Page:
The role of NGOs
NGOs cooperate and compete with the IOM. As an IO, the IOM is able to absorb large amounts of funding. From the perspective of donor countries, it is often more convenient to fund one large IOM program than to go to the trouble of distributing funds among many smaller projects implemented by NGOs. As the coordinator of large migration management programs, the IOM redistributes funding to NGOs acting as local implementation partners.
However, especially for humanitarian projects, the IOM competes directly with transnational NGOs to secure international funding. While NGOs have to prove their expertise, donors are often already aware of the IOM’s work as a result of previous cooperation in other countries or projects.
What are the economic motifs? Who profits?
The IOM’s work on the ground is often at odds with the argument it uses to justify and promote its migration management activities, which is that they benefit sending and receiving states as well as migrants.
The first to benefit are states in the Global North, who are able to “outsource” their global migration control ambitions to the IOM without drawing public criticism. They promote the IOM’s migration management services, aiming to bring “irregular” migration under effective state control worldwide, preferably without producing too much upheaval, or criticism, or too many deaths. In North Africa, IOM projects build on expert knowledge and innovative participatory methods involving (potential) migrants in order to control unwanted migration movements. The intention behind such projects is to stabilize the crisis-ridden European border regime and provide it with a fresh normative framework and legitimacy. In the long run, IOM projects thus reproduce the unequal distribution of mobility opportunities without directly resorting to physical violence and/or overt means of repression which, as it were, are the condition of their effective implementation. By providing humanitarian aid and educational campaigns to prevent migration, IOM projects also offset the brutal effects of migration control and normalize more visible forms of violence employed at Europe’s external borders (see Bartels 2021).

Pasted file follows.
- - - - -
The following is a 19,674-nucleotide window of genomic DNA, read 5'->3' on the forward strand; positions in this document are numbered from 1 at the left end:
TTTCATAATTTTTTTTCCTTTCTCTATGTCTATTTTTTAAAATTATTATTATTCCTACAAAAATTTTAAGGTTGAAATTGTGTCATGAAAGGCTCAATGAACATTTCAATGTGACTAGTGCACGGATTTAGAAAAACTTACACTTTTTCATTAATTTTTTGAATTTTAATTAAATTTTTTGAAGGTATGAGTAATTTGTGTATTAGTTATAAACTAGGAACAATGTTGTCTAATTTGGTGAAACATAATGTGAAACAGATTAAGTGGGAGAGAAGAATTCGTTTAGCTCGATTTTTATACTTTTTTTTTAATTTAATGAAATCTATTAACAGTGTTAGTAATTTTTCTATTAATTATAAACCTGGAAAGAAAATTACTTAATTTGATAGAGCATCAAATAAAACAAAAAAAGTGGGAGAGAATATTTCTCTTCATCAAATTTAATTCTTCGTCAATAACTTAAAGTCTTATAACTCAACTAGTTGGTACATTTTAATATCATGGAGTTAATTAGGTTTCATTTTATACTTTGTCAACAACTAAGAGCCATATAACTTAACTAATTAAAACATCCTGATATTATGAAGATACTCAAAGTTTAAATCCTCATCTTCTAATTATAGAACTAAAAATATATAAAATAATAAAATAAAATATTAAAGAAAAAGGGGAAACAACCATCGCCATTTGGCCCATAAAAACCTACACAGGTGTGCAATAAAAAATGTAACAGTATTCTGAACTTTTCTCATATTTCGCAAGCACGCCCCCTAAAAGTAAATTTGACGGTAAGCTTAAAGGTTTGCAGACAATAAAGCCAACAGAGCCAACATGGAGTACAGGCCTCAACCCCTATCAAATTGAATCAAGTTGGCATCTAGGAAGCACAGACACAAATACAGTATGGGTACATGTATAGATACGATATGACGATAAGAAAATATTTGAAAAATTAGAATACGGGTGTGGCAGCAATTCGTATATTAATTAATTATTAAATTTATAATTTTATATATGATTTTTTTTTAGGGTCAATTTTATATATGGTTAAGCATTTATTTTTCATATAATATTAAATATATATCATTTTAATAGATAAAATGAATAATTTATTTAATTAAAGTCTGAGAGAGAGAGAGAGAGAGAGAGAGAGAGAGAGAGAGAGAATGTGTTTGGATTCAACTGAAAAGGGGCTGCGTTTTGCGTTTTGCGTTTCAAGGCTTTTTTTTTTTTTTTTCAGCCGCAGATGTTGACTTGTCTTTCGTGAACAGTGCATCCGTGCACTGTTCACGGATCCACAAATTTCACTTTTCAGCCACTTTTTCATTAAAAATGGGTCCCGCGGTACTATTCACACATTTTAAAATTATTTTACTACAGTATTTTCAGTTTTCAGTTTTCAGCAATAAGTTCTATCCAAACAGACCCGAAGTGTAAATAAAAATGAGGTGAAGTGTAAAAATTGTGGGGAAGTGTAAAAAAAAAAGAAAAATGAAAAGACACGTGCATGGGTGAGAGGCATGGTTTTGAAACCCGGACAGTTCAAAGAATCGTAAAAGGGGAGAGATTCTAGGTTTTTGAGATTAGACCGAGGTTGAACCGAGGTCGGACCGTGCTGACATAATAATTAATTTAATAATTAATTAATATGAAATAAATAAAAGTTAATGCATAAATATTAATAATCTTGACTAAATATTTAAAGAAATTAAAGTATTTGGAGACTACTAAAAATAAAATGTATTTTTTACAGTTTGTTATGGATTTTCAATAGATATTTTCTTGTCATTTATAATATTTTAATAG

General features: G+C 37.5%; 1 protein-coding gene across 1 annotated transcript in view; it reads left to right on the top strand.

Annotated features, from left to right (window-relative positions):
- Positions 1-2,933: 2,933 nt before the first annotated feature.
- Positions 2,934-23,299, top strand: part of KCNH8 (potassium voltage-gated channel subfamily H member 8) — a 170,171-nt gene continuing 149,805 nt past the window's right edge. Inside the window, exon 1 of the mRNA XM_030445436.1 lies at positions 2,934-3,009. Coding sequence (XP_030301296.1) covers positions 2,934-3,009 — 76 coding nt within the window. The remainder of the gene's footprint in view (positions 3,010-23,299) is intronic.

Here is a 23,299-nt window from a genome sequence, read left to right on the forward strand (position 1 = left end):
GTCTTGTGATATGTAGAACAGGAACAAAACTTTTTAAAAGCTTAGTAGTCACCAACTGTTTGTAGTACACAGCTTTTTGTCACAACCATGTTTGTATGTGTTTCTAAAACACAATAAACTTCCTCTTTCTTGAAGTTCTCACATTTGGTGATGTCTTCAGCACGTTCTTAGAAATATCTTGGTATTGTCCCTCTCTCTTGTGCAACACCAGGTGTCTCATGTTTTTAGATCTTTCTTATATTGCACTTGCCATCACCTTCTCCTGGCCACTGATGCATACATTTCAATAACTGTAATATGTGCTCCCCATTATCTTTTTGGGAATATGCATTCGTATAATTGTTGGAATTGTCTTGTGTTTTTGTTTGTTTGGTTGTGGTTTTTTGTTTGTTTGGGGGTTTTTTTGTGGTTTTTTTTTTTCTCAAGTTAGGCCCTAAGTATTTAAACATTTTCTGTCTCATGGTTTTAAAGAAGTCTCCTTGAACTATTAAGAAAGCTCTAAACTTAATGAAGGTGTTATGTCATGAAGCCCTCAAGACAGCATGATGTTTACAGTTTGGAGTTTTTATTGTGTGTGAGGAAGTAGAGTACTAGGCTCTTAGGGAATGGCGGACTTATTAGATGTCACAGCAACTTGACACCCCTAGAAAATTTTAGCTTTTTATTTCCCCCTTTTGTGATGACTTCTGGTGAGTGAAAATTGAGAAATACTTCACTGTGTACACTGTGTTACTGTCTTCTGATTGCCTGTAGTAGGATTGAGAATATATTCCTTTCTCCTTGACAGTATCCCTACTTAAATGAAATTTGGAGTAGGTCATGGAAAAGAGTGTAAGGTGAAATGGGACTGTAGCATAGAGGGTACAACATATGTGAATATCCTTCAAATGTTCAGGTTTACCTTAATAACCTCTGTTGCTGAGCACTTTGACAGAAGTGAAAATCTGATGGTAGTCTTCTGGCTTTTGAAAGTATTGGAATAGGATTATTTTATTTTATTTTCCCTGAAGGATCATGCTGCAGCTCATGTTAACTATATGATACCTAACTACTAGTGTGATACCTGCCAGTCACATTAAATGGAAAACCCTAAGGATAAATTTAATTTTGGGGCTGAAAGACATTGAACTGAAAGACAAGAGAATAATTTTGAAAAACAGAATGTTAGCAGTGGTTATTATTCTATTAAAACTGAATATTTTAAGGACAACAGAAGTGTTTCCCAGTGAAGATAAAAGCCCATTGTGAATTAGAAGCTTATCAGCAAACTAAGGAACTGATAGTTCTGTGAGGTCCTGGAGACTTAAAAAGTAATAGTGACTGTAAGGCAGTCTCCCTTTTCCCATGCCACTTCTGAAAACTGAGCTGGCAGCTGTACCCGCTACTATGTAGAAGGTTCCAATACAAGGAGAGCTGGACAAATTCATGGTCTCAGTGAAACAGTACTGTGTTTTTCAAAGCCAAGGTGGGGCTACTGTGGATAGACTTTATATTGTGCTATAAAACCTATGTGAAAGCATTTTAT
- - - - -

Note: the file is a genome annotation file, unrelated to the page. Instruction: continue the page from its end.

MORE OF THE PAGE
States of transit and origin also know how to use IOM projects to their advantage. These states bring their own strategies and interests to the table when negotiating with the IOM. Far from being passive recipients of the IOM’s services, they actively support the implementation of programs for their own purposes, which may include financial gains, international contacts and cooperation, or expert knowledge.
Finally, the IOM, too, pursues its interests – self-preservation and expansion, for example – vis-à-vis states. (However, this is easier to achieve vis-à-vis states in the Global South than vis-à-vis their donors from the Global North). By proactively producing and disseminating knowledge, for instance, the IOM is able to create a particular reality or “problem” in international political as well as media discourses that calls for specific actions that the IOM can provide. Because it is widely perceived as an impartial expert, the IOM can promote a dominant view of migration and its “appropriate management” while creating or sustaining demand for its own services.
Who loses and in what way?
The primary losers of the IOM projects appear to be the migrants whose human rights are disregarded or violated. One of the actions the IOM performs in the context of its humanitarian projects and programs supporting “voluntary returns” is to categorize and group migration movements in transit countries. It filters out migrants on the basis of flexible categories, thus realigning their mobility options before they ever have the chance to claim asylum in Europe. In this way, the IOM’s work on the ground creates new forms of differentiated inclusion based not on political rights, but on humanitarian criteria such as migrant vulnerability. In North Africa, for instance, the IOM prioritizes its assistance to women, minors, the sick, trafficking victims, and migrants in need, thus fueling a global trend to frame the protection of migrants and refugees not as a rights issue, but as an act of mercy. The organization establishes and promotes new hierarchies of legitimate claims to international mobility and protection, and must bear responsibility for the impact of its activities.
What kind of resistance is there?